The “what” is about capturing your multicloud requirements, prioritizing them, identifying dependencies, and scoping what you want to accomplish and by when. This involves coming up with distinct but connected initiatives that can be phased or accomplished in a complementary fashion.
Cisco’s multicloud approach and Multicloud Portfolio helps enterprise IT teams that are trying to take on a multicloud journey to determine the “why” and “what” and produce definitive multicloud requirements and an actionable plan.
Here are key multicloud initiatives that enterprises around the world are considering. All these initiatives may not apply to every enterprise, and, in general, an enterprise may require additional initiatives based on their cloud adoption maturity and specific application needs.
1. Connect DC/Campus, CoLo, and Cloud
When enterprise IT organizations decide to a public cloud as part of their IT technology mix, this initiative becomes important. It involves connecting data centers or campuses directly to the cloud or via a colocation option. Secure connectivity to a public cloud includes considering having a CoLo in between DCs and the cloud for various reasons like backup, data sovereignty, and a high-speed connection to cloud infrastructure on the backend.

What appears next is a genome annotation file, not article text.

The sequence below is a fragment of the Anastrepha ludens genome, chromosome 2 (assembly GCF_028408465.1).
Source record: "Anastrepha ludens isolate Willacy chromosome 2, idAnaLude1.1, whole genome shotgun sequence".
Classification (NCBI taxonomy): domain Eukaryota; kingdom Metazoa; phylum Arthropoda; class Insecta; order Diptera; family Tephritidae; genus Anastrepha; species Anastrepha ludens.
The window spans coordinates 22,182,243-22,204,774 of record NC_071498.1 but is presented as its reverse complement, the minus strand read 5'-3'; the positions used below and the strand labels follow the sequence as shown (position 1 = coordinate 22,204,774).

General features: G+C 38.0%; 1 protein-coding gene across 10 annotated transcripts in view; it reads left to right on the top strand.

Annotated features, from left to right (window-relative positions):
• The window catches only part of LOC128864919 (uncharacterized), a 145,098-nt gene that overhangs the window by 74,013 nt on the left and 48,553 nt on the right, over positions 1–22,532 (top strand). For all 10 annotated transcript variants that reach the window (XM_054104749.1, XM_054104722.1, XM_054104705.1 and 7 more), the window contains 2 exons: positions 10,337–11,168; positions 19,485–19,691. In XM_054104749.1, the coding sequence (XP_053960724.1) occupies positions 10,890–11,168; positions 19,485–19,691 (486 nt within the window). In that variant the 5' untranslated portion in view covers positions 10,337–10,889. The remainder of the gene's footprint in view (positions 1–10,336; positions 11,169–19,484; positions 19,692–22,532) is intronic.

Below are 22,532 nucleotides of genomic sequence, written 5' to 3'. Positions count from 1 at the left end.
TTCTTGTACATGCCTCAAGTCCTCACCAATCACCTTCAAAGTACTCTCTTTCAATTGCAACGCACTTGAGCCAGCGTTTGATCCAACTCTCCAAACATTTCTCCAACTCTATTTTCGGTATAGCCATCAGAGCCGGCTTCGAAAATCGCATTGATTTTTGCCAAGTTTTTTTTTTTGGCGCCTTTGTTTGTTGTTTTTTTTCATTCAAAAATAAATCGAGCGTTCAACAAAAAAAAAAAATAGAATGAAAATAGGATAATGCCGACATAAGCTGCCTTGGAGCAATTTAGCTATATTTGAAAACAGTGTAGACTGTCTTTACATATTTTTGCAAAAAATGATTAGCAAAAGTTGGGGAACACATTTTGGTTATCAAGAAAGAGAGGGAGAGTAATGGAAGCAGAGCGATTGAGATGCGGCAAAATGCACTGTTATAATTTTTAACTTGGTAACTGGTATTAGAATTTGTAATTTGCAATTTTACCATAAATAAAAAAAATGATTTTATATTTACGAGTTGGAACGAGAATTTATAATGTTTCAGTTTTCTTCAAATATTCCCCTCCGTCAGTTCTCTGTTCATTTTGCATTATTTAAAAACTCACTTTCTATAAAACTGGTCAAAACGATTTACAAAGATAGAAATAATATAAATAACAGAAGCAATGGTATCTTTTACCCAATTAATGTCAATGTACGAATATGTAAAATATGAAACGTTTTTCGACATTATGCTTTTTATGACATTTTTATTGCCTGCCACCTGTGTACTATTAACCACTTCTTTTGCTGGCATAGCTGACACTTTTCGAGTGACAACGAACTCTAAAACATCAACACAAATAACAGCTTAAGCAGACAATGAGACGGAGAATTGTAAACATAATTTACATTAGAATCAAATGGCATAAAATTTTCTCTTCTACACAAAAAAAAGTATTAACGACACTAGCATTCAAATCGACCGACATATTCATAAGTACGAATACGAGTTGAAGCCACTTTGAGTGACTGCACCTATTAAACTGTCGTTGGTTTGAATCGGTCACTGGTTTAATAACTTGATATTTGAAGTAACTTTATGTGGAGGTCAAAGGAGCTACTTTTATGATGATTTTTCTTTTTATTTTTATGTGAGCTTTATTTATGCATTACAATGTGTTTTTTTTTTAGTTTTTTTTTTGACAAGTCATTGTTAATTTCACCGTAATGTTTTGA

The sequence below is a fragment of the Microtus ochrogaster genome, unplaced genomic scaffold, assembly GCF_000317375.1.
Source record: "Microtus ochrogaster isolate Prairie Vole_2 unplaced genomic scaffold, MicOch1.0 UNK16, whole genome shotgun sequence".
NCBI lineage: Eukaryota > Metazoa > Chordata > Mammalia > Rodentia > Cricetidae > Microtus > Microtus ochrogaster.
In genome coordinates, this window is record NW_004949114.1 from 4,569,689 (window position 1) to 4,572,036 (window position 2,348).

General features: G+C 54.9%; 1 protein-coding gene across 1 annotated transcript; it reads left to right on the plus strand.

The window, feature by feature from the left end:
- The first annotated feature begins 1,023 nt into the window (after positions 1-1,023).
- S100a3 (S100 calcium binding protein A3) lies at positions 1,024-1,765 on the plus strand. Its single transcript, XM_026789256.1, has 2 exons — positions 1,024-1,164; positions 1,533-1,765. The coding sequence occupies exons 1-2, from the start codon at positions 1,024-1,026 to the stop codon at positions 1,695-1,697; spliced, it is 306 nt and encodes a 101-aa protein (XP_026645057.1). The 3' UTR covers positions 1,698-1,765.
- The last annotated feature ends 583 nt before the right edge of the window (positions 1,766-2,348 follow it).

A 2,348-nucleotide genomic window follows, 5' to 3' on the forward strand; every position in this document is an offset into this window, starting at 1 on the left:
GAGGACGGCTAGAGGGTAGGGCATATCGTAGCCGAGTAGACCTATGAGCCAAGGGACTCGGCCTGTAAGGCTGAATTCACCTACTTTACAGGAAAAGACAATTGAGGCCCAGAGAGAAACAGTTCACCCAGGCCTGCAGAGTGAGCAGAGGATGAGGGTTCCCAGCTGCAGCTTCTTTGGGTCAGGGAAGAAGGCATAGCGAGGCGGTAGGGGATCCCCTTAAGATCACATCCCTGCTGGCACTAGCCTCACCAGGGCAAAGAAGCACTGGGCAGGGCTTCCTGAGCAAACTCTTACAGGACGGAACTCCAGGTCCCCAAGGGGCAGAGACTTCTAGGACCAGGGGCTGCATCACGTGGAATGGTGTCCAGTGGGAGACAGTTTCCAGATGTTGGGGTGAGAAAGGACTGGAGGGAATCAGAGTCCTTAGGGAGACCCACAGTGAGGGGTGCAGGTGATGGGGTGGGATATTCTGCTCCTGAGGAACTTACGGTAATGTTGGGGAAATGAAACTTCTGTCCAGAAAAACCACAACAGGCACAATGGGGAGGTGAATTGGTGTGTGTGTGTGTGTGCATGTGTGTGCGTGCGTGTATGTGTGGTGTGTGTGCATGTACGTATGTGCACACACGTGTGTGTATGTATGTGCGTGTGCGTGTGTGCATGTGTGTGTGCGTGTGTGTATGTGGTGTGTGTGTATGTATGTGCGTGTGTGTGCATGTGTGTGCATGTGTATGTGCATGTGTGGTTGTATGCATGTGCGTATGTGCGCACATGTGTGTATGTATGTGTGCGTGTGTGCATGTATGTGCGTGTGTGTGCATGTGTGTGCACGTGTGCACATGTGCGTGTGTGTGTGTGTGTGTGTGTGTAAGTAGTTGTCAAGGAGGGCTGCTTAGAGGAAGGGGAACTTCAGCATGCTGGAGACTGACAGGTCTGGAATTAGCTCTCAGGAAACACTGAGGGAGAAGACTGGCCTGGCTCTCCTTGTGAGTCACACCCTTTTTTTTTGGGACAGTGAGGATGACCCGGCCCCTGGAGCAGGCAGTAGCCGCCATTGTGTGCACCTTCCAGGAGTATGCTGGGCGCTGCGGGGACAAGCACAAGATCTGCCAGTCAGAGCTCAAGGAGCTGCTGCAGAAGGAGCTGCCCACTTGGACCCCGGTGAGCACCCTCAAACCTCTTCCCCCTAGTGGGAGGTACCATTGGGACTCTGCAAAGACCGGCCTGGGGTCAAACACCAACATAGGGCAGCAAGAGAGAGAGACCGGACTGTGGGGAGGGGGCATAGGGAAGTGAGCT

2. Connect Branches Direct-to-Cloud
When enterprise IT organizations with branches decide to have significant numbers of applications migrate to a public cloud or subscribe to SaaS offers, the branch’s connectivity direct to the cloud becomes important in delivering the best application user experience. Also, with the increased needs of edge computing and local analytics, it is paramount to have better and direct connectivity to the cloud applications from the edge. It essentially involves connecting branches directly to the public cloud application environments (including SaaS applications) using SD-WAN solutions with the high-speed Internet service providers locally available to each branch, as well as DNS security.